Bluntly put, I am selfish and I don’t believe in the “saving grace”
of the M17N (because I just can’t wrap it around my head and I sure
as hell know it’s going to be VERY complex).

That’s the point. If it is wrapped into the string class you do not
have to wrap it around your head.

It’s also something that bothers me the most about Ruby’s “unicode
discussions” (I’ve read all of them on this list dating back to 2002
because I need it to work NOW) and they
always transcend into this kind of religious discussion in the spirit
of “but your encoding is not good enough”, “but my bad encoding isn’t
that one and I still need it to work” etc.

And that is eaxctly why a fixed encoding is bad. If strings can be
encoded in any way there is no point i religious discussions which
encoding you like the most.

While for me the greatest thing about Unicode is that it’s Just Good
Enough. And it doesn’t seem Unicode is indeed THAT useless for CJK
languages either
(although I’m sure Paul can correct me - all the 4 languages I am in
control of use only 2 scripting systems with some odd additions here
and there).

It is JustGoodEnouhg for most cases but not for all. It is not useless
for CJK, just suboptimal because of the Han unification. And it also
does not try to include the historic characters.

And no, I didn’t have a chance to see a TRON system in the wild. If
someone would show me one within 200 km distance I would be glad to
take a look.

I do not care. Some poeple find that encoding useful. Since the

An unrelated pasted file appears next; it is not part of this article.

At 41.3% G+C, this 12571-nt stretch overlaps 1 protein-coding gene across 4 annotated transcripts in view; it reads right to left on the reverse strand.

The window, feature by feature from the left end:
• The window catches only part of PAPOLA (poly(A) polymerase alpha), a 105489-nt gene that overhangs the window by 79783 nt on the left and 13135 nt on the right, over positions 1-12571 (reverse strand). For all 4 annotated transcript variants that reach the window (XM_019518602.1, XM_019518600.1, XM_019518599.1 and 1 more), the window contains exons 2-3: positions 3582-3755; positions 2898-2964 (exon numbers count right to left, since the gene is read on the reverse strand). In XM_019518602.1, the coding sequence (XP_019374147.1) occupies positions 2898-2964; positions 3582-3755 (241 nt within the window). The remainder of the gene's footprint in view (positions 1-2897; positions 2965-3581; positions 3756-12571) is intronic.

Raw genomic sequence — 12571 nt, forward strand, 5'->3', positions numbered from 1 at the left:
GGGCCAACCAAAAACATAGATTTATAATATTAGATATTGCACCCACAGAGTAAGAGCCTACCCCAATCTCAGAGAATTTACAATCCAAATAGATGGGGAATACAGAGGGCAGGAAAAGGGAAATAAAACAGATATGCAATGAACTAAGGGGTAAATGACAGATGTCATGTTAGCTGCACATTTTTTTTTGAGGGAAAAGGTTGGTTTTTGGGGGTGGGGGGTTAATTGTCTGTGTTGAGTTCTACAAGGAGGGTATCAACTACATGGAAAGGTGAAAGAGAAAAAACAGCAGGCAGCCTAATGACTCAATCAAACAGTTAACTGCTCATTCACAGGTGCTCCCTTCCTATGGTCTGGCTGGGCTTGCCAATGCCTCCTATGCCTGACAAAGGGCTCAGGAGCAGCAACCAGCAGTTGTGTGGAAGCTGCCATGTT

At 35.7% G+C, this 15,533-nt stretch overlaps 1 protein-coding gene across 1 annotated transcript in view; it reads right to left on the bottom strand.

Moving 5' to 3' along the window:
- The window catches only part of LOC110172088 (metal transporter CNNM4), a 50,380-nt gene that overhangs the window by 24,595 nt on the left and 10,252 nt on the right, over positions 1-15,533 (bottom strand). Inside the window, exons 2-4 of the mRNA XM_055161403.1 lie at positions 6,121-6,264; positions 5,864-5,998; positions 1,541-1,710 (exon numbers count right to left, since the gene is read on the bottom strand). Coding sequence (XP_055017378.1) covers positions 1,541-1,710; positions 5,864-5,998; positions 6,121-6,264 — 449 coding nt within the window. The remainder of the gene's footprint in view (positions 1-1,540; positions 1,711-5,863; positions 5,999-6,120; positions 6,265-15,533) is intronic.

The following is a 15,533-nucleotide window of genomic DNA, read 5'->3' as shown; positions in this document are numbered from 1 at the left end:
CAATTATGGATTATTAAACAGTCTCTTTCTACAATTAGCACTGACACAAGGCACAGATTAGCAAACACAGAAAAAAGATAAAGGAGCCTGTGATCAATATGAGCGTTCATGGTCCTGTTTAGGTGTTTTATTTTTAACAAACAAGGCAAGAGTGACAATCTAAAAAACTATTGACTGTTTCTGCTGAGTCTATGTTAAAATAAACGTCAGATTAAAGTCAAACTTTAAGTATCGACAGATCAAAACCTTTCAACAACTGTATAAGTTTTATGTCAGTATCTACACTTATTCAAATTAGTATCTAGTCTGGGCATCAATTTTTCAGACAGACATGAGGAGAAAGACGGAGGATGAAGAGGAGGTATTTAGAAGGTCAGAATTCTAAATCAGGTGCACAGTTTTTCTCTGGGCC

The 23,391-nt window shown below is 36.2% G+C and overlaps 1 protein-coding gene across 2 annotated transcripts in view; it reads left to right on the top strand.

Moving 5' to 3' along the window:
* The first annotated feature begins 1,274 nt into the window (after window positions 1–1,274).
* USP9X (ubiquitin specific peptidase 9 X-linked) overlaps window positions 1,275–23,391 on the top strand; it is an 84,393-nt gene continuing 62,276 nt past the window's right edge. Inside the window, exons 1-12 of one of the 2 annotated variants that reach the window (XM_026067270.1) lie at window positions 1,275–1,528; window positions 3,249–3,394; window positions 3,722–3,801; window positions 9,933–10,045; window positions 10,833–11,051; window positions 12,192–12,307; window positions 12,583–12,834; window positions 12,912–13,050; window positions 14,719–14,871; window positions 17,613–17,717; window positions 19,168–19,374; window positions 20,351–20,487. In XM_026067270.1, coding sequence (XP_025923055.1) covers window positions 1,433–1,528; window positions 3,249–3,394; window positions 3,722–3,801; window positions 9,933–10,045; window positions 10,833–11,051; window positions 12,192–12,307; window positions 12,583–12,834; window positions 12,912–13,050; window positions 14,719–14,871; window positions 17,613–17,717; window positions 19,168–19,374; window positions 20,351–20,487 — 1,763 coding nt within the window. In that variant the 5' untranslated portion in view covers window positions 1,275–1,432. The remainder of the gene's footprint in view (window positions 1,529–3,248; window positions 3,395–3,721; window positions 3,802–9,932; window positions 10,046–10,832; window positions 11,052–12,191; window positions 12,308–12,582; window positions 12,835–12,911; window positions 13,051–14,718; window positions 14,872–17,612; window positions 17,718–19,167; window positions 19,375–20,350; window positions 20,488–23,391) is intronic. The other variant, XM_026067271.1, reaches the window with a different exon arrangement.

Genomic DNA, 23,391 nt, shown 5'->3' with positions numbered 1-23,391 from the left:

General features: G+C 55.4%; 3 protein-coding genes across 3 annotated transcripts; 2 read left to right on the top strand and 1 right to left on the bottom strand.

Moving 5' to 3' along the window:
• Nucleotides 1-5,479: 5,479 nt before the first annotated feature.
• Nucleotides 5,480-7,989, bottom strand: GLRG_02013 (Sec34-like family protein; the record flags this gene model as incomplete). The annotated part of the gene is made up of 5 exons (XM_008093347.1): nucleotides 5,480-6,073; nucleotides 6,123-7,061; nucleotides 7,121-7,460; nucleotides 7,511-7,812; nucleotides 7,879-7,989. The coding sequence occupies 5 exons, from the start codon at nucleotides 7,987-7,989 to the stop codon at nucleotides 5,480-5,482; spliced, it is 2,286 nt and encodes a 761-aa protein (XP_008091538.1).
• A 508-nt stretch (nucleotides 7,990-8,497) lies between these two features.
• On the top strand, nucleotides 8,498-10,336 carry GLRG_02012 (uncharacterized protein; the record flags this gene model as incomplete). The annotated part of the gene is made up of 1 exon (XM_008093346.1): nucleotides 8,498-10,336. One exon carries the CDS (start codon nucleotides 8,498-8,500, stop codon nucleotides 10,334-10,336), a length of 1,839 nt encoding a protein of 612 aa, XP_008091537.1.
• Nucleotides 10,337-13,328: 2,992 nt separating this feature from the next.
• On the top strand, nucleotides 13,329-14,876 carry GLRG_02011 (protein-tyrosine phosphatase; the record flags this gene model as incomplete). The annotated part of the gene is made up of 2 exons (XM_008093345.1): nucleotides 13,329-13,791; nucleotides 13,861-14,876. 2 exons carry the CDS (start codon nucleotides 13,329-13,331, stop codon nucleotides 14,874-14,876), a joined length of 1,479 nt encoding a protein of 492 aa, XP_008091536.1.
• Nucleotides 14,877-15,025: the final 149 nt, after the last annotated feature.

potential to support any encoding including TRON does not get in the
way when I deal with my text I am fine with that.

Michal


#89

On Sun, Jun 18, 2006 at 07:21:25AM +0900, Austin Z. wrote:

Which code page? EBCDIC has as many code pages (including a UTF-EBCDIC)
as exist in other 8-byte encodings.

Obviously, EBCDIC -> UNICODE -> same EBCDIC Codepage as before.

Not to mention that Matz has explicitly stated in the past that he
character class, and that was Java’s main folly. (UCS-2 is a
strictly 16 bit per character encoding, but new Unicode standards
specify 21 bit characters, so they had to “extend” it).

Um. Do you mean UTF-32? Because there’s no binary representaiton of
Unicode Character Code Points that isn’t an encoding of some sort. If
that’s the case, that’s unacceptable from a memory representation.

Yes, I do mean the String interface to be UTF-32, or pure code
points which is the same but less suscept to to standard changes, if
accessed at character level. If accessed at substring level, a
substring of a String is obviously a String, and you don’t need a
bitwise representation at all.

According to my proposal, Strings do not need an encoding from the
String user’s point of view when working just with Strings, and users
won’t care apart from memory/performance consumption, which I believe
can be made good enough with a totally encapsulted, internal storage
format to be decided later. I will avoid a premature optimization
debate here now.

Of course encoding matters when Strings are read or written somewhere,
or converted to bit-/bytewise representation explicitly. The Encoding
Framework, however it’ll look, needs to be able to convert to and from
Unicode code points for these operations only, and not between
arbitrary encodings. (You may code this to recode directly from
the internal storage format for performance reasons, but that’ll be
transparent to the String user.)

This breaks down for characters not represented in Unicode at all, and
is a nuisance for some characters affected by the Han Unification
issue. But Unicode set out to prevent exactly this, and if we
beleieve in Unicode at all, we can only hope they’ll fix this in an
upcoming revision. Meanwhile we could map any additional characters
(or sets of) we need to higher, unused Unicode plains, that’ll be no
worse than having different, possibly incompatible kinds of Strings.

We’ll need an additional class for pure byte vectors, or just use
Array for this kind of work, and I think this is cleaner.

Regarding Java, they switched from UCS-2 to UTF-16 (mostly). UCS-2 is
a pure 16 bit per character encoding and cannot represent codepoints
above 0xffff. UTF-16 works alike UTF-8, but with 16 bit chunks. But